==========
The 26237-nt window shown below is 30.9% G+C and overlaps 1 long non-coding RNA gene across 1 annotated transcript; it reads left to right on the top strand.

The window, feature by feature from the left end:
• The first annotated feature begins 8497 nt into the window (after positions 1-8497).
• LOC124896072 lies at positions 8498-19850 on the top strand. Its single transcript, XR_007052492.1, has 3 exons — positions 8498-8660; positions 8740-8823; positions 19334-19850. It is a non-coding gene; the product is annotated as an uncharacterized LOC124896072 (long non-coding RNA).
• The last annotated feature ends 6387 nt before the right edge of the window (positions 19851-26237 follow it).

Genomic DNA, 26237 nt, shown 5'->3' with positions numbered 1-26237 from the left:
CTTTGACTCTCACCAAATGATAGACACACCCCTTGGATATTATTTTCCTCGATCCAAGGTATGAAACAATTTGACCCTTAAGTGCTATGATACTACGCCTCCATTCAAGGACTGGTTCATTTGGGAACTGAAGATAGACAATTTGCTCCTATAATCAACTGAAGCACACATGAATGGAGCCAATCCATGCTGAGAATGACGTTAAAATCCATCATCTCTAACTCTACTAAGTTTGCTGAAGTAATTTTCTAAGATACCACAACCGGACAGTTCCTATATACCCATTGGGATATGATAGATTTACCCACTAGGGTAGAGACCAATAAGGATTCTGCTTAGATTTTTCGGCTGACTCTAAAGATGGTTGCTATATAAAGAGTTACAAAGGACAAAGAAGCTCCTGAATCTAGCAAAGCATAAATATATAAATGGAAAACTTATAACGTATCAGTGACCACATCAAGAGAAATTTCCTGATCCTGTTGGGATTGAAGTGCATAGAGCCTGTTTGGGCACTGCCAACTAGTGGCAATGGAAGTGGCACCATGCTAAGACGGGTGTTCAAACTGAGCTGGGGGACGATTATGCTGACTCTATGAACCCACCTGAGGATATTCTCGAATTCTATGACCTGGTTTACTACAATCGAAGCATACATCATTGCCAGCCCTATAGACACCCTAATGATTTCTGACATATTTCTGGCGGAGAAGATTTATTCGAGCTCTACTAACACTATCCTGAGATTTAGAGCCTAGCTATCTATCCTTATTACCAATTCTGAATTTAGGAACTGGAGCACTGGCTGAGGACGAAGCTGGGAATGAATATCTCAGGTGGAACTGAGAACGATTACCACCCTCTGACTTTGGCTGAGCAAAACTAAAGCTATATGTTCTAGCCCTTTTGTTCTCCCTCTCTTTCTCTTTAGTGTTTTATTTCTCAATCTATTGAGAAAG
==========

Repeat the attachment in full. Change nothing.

The 26237-nt window shown below is 30.9% G+C and overlaps 1 long non-coding RNA gene across 1 annotated transcript; it reads left to right on the top strand.

The window, feature by feature from the left end:
• The first annotated feature begins 8497 nt into the window (after positions 1-8497).
• LOC124896072 lies at positions 8498-19850 on the top strand. Its single transcript, XR_007052492.1, has 3 exons — positions 8498-8660; positions 8740-8823; positions 19334-19850. It is a non-coding gene; the product is annotated as an uncharacterized LOC124896072 (long non-coding RNA).
• The last annotated feature ends 6387 nt before the right edge of the window (positions 19851-26237 follow it).

Genomic DNA, 26237 nt, shown 5'->3' with positions numbered 1-26237 from the left:
CTTTGACTCTCACCAAATGATAGACACACCCCTTGGATATTATTTTCCTCGATCCAAGGTATGAAACAATTTGACCCTTAAGTGCTATGATACTACGCCTCCATTCAAGGACTGGTTCATTTGGGAACTGAAGATAGACAATTTGCTCCTATAATCAACTGAAGCACACATGAATGGAGCCAATCCATGCTGAGAATGACGTTAAAATCCATCATCTCTAACTCTACTAAGTTTGCTGAAGTAATTTTCTAAGATACCACAACCGGACAGTTCCTATATACCCATTGGGATATGATAGATTTACCCACTAGGGTAGAGACCAATAAGGATTCTGCTTAGATTTTTCGGCTGACTCTAAAGATGGTTGCTATATAAAGAGTTACAAAGGACAAAGAAGCTCCTGAATCTAGCAAAGCATAAATATATAAATGGAAAACTTATAACGTATCAGTGACCACATCAAGAGAAATTTCCTGATCCTGTTGGGATTGAAGTGCATAGAGCCTGTTTGGGCACTGCCAACTAGTGGCAATGGAAGTGGCACCATGCTAAGACGGGTGTTCAAACTGAGCTGGGGGACGATTATGCTGACTCTATGAACCCACCTGAGGATATTCTCGAATTCTATGACCTGGTTTACTACAATCGAAGCATACATCATTGCCAGCCCTATAGACACCCTAATGATTTCTGACATATTTCTGGCGGAGAAGATTTATTCGAGCTCTACTAACACTATCCTGAGATTTAGAGCCTAGCTATCTATCCTTATTACCAATTCTGAATTTAGGAACTGGAGCACTGGCTGAGGACGAAGCTGGGAATGAATATCTCAGGTGGAACTGAGAACGATTACCACCCTCTGACTTTGGCTGAGCAAAACTAAAGCTATATGTTCTAGCCCTTTTGTTCTCCCTCTCTTTCTCTTTAGTGTTTTATTTCTCAATCTATTGAGAAAG